Not all of those who served in the Great War were killed in action or died from their wounds. Many died because of accident or illness. If they did so it was likely that they would not only be buried in the UK but possibly in their home town.
According to Commonwealth Graves Commission records, six men from Morriston who served and died during the war were buried in graveyards in Morriston.
The first of these is Driver Trevor Joseph who died on 17 February 1915; he was buried in Seion Welsh Baptist Chapelyard. He served with the Royal Engineers 20th Signals.
Others buried later in the Chapel yard were Driver Thomas Smith Morgan and Trimmer Thomas John Jones.
Private David Brindley James was buried in Swansea (Morriston) Cemetery;and
Private David Watkin and Private BDR Davies who were buried in Horeb Congregational Chapel yard.
Their headstones would be made from the usual Portland Stone and maintained by the CWGC. I wonder if these graves can still be seen , I guess much has changed in these places over the years since .
I only have photographs of the panels on the Memorial and know the memorial was built in the 1930s.
Does anyone know if the panels include WW2 casualties too or do they just list the WW1 fallen.
Although his Morriston credentials look uncertain Private David Thomas of the
14th Welsh Regiment is the next listed to have died ;probably while still in Swansea as the Swansea Pals were still in training then. He is buried in Cwmgelli Cemetery having died on 27 March 1915.
Found it !
Thomas Llewellyn Evans , William Hooper and David Griffiths William were killed in action on 12 July in the Battle of Mametz Wood.
Thomas ,26 , was a Lance Corporal in the 2nd Welsh Regiment and had lived at Horeb Road with parents David & Sarah Jane . 34 year old William served as private in the Swansea Pals ( 14th Welsh). He was the husband of Mary Jane and had lived at 60 Tirdu Street.
David left a widow Margaret Mary and was 29 when he died as a Private in the 10th Welsh. He had lived at 86 Glantawe St.
Of the three only Thomas has a known grave in Albert Communal and the other two are listed on the Thiepval Memorial to the missing.
Sergeant Emlyn James Williams of the 7th Kings Shropshire Light Infantry died on 14 July and he too has no known grave and is listed on the Thiepval Memorial. He had lived in 104 Woodfield St and was the son of Daniel & Harriet Ann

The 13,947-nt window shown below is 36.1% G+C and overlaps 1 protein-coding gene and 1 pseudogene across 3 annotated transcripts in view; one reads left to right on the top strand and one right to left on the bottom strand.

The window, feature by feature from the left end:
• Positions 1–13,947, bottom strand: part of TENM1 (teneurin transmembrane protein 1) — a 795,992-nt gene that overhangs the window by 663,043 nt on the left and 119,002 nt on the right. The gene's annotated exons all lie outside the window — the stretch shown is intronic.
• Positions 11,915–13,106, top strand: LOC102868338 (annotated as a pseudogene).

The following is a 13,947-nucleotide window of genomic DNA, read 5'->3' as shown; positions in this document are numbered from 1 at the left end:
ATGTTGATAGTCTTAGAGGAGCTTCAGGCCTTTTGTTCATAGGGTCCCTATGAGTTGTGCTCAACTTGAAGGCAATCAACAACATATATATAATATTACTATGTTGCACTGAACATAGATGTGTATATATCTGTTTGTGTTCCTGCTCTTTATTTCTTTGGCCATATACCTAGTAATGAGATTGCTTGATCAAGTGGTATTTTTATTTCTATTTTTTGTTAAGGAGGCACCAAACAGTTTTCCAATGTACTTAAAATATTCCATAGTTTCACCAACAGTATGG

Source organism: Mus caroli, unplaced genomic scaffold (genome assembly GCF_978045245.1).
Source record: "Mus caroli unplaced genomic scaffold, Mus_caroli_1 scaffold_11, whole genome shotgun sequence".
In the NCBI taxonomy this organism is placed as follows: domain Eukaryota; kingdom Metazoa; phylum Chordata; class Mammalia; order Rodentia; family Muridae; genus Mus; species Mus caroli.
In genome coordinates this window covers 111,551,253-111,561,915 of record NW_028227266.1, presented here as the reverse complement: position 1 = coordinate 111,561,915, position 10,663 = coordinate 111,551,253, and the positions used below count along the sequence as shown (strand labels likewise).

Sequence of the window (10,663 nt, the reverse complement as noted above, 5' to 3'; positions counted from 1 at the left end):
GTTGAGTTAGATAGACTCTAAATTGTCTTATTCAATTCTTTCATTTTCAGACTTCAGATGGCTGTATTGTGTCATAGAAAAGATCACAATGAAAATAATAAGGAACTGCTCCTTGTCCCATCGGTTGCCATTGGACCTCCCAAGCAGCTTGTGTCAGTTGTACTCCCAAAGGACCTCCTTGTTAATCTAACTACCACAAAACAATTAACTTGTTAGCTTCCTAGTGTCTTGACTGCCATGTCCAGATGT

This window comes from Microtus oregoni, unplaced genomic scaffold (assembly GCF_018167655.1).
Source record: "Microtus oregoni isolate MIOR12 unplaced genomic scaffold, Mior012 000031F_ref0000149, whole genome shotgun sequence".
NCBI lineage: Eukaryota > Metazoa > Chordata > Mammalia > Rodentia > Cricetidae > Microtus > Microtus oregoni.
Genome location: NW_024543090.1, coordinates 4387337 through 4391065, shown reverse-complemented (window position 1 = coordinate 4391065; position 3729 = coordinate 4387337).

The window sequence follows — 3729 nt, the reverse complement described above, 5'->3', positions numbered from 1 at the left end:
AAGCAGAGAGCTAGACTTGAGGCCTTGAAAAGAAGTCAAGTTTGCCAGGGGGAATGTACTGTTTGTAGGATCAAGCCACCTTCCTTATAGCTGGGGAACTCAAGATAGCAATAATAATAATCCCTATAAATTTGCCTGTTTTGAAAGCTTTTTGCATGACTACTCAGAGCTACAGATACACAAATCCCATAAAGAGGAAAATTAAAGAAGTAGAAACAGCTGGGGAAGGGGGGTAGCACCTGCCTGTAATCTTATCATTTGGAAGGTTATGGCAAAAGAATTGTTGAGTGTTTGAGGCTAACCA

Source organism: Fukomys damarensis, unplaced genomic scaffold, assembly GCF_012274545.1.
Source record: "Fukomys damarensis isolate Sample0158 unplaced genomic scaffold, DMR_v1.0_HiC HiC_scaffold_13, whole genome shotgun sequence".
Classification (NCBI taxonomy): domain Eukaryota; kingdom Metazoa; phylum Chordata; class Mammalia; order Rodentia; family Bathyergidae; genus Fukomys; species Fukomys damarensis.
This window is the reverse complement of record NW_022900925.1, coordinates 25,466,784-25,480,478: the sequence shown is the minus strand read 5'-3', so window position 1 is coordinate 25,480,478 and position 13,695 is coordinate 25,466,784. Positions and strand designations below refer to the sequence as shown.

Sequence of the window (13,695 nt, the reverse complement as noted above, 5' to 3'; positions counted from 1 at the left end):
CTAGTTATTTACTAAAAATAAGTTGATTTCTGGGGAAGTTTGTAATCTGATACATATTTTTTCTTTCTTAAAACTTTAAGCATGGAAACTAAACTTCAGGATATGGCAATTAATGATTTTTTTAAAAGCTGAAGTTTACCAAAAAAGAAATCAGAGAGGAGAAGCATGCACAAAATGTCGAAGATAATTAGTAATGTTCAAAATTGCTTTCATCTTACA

On the 15th 21st and 24th of September Edward Clark Pragnell, Robert Lawrence, Samuel Powell and Evan Llewellyn Evans were all killed in action.
Edward was a 20 year old Rifleman in the King’s Royal Riffles and son of Hugh and Jane Evans of 62 Waun Road, he is buried in Serre Road No 2 Cemetery.
Robert served with 6th Welsh Regiment ( Swansea’s territorial battalion) little else is known about him.
Grenadiers Samuel and Evan served with 2nd Grenadier Guards and both are listed on the Thiepval Memorial. Samuel left behind a widow Minnie Sophia who lived at 14 Waun Road, Evan’s connection with Morriston is unclear.
Only one Morriston man is known to have died in October 1916, he was Oswald Lawrence from his wounds He was 21 and a Private in the 1st Royal Welsh Fusiliers and was the first Morriston man known to have been decorated, having received the Military Medal.
As November arrived the first Battle of the Somme drew to a close. The hundreds of thousands of casualties had achieved as much gain of ground as a car today can travel in 5 to 10 minutes. The Morriston fallen had paid for just a few inches of that with their lives.
A further three are known to fall in November itself. Firstly Corporal William Frederick Harris. He was killed in action on 11th while serving with the 13th Royal Rifle Brigade (Price Consorts Own) he had lodged at 31 Fisher Street and was 27 years old. He is listed on the Thiepval memorial.
Twenty two year old Private Sidney Davies also has no known grave after being killed in action on 13 November during the attack on Serre by the Royal Welsh Fusiliers. Son of Thomas and Elizabeth he had lived at 38 Clyndu Street.
Able Seaman David Rees of the Hawke Battalion, Royal Naval Division died of wounds on 15th age 21. He is buried in Contray and was the son of Sarah and had lived at 34 Sunny Bank.
No further Morriston service men are known to have died in the remainder of 1916, but the scale of casualties are going to escalate in the remaining two years of the War.
In the Cambrian Daily Leader on 25 November 1916 there was a report on a meeting held in the Parish Hall. At the meeting it was reported that there were then over 1500 Morriston men serving in the armed forces.It was decided therefore that, unlike previous years, it would not be affordable to send Christmas gifts to men at the front in 1916, and so instead it was proposed to host a Christmas party for their wives and families and a collection had begun to raise funds.
As we enter a new year, back in 1917 around 1500 Morristonians were now serving. Up to the end of 1916 79 Morriston men are known to have fallen, of whom 68 are listed on the Morriston Park Memorial.
The first death in 1917 was on the 8 January when Private Ebeneezer Lloyd of 13 Springfield St died while serving with Welsh 11th Battalion in Greece.He is buried in Salonica( Lembert Road)Cemetery.